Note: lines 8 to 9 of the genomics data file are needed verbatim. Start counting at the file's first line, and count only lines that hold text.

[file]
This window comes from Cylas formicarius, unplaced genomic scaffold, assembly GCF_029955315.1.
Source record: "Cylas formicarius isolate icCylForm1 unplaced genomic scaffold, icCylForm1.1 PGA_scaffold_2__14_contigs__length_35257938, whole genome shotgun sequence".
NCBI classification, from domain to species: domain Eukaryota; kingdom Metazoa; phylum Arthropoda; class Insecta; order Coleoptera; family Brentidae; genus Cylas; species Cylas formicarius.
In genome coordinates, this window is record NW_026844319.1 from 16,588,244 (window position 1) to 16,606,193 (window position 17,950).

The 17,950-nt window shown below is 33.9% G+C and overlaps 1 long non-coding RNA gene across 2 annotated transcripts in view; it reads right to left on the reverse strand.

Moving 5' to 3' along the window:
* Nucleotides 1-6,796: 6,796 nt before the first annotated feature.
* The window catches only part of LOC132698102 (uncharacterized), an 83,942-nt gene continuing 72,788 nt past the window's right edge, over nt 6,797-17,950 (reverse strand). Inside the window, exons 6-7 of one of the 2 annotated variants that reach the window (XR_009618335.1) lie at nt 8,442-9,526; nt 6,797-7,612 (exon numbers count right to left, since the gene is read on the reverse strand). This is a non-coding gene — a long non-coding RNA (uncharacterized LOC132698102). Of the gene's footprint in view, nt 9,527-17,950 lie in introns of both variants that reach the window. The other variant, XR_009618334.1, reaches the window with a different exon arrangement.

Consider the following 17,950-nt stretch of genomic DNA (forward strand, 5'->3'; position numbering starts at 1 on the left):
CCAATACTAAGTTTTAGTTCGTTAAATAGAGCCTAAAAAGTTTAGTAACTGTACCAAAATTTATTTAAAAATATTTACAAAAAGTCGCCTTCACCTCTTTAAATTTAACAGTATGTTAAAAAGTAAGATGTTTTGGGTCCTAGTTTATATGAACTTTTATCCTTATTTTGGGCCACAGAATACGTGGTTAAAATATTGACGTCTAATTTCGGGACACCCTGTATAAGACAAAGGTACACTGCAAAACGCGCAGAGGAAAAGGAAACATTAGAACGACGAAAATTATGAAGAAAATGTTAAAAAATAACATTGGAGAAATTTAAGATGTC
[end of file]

* The window catches only part of LOC132698102 (uncharacterized), an 83,942-nt gene continuing 72,788 nt past the window's right edge, over nt 6,797-17,950 (reverse strand). Inside the window, exons 6-7 of one of the 2 annotated variants that reach the window (XR_009618335.1) lie at nt 8,442-9,526; nt 6,797-7,612 (exon numbers count right to left, since the gene is read on the reverse strand). This is a non-coding gene — a long non-coding RNA (uncharacterized LOC132698102). Of the gene's footprint in view, nt 9,527-17,950 lie in introns of both variants that reach the window. The other variant, XR_009618334.1, reaches the window with a different exon arrangement.

Consider the following 17,950-nt stretch of genomic DNA (forward strand, 5'->3'; position numbering starts at 1 on the left):